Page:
Ph.D. Tufts University
M.A. University of Chicago
B.A. Bryn Mawr College
My research and writing focuses upon cultural politics in urban, late colonial, twentieth century India and early post-colonial Pakistan. I examine the links between religion, secularism, and decolonization by way of the lives and writings of South Asian intellectuals whose primary language was Urdu. This intelligentsia was particularly influential and involved in progressive cultural movements that were at once, anti-colonial, left-leaning, and which cross-cut minoritarian Indo-Muslim politics. This work is a project which challenges the misconceptions and assumptions about the emergence of Indian and Pakistani nationalisms and attempts to move beyond 1947 – the year of Indian independence, Partition, and establishment of Pakistan. I am currently writing a book about Indo-Muslim transnational literary cultures and anti-colonial politics based on my doctoral research, titled: Radical Politics, Ethical Aesthetes: Urdu Literary Cultures in the Age of South Asian Nationalisms.
More broadly, my doctoral training and research interests have spanned over five centuries of South Asian history, with a particular, though not exclusive, focus on South Asian Islam in the global context. This came about by way of my enriching involvement with the Tufts Center for South Asian and Indian Ocean Studies as an integral part of my doctoral education. My masters-level training in the social sciences, as well as my research, has attuned me to the value of interdisciplinary approaches to the study and practice of history. As a cultural historian, I am particularly interested in understanding what we might learn from texts not traditionally considered part of official archives, such as literature and cinema. I am fascinated by the ways in which close and critical readings of various primary sources might enable us to access the historical meanings of their contexts of production.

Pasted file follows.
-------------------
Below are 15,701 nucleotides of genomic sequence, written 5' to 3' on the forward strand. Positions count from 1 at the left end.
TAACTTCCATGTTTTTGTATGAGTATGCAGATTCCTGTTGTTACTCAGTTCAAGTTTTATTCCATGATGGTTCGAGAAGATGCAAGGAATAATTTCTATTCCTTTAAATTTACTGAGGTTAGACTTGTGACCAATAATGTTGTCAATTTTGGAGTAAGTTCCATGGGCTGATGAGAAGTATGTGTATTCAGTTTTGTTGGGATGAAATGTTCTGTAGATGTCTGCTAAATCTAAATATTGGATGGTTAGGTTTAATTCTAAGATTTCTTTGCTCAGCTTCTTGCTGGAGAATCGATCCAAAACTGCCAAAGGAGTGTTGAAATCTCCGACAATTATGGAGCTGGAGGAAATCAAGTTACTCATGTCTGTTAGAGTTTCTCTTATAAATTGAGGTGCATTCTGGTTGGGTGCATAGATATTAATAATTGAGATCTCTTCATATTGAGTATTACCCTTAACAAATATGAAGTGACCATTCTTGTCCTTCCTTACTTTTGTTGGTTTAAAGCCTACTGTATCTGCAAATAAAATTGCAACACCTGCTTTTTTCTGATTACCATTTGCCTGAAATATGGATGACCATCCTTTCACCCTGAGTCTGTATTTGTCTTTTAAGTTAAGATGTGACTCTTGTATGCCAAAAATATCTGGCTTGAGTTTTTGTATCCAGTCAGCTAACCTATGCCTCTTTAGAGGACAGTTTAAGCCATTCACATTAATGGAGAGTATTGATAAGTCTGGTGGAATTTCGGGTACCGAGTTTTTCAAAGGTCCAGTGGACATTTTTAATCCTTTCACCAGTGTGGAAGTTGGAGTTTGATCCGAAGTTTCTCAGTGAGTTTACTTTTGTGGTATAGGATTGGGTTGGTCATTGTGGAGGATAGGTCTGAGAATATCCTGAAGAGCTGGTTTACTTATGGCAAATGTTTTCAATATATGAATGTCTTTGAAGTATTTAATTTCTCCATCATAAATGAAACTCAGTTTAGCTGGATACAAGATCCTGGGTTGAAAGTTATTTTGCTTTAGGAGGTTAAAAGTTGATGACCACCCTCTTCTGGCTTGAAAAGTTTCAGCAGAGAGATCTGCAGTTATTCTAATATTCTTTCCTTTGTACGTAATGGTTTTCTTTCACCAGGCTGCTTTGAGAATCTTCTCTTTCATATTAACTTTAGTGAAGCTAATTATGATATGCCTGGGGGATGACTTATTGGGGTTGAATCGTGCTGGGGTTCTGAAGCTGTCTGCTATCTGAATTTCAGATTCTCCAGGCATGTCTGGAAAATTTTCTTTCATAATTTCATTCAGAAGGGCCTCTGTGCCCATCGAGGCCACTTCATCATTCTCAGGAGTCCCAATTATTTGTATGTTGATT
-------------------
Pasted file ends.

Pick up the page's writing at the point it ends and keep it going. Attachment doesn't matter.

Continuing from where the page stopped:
My interests range from transnational migration and travel between South Asia and the Middle East, to issues of gender and sexuality, as well as radical and progressive political movements in the modern world.
Here at Davidson, I am also the Director of South Asian Studies and will also be managing Davidson's annual Semester in India Program.
Before arriving to Davidson, I have had visiting positions and post-doctoral positions in the liberal arts college setting as well as within the large research university, all of which has introduced me to diverse groups of students and learning styles. In the past, I have taught courses such as: Pre-Modern India, Gender and Sexuality in South Asia, Indian Ocean History, Indian Cinema, Religion and Politics in South Asia, and South Asia After 1947. Courses at Davidson include the following: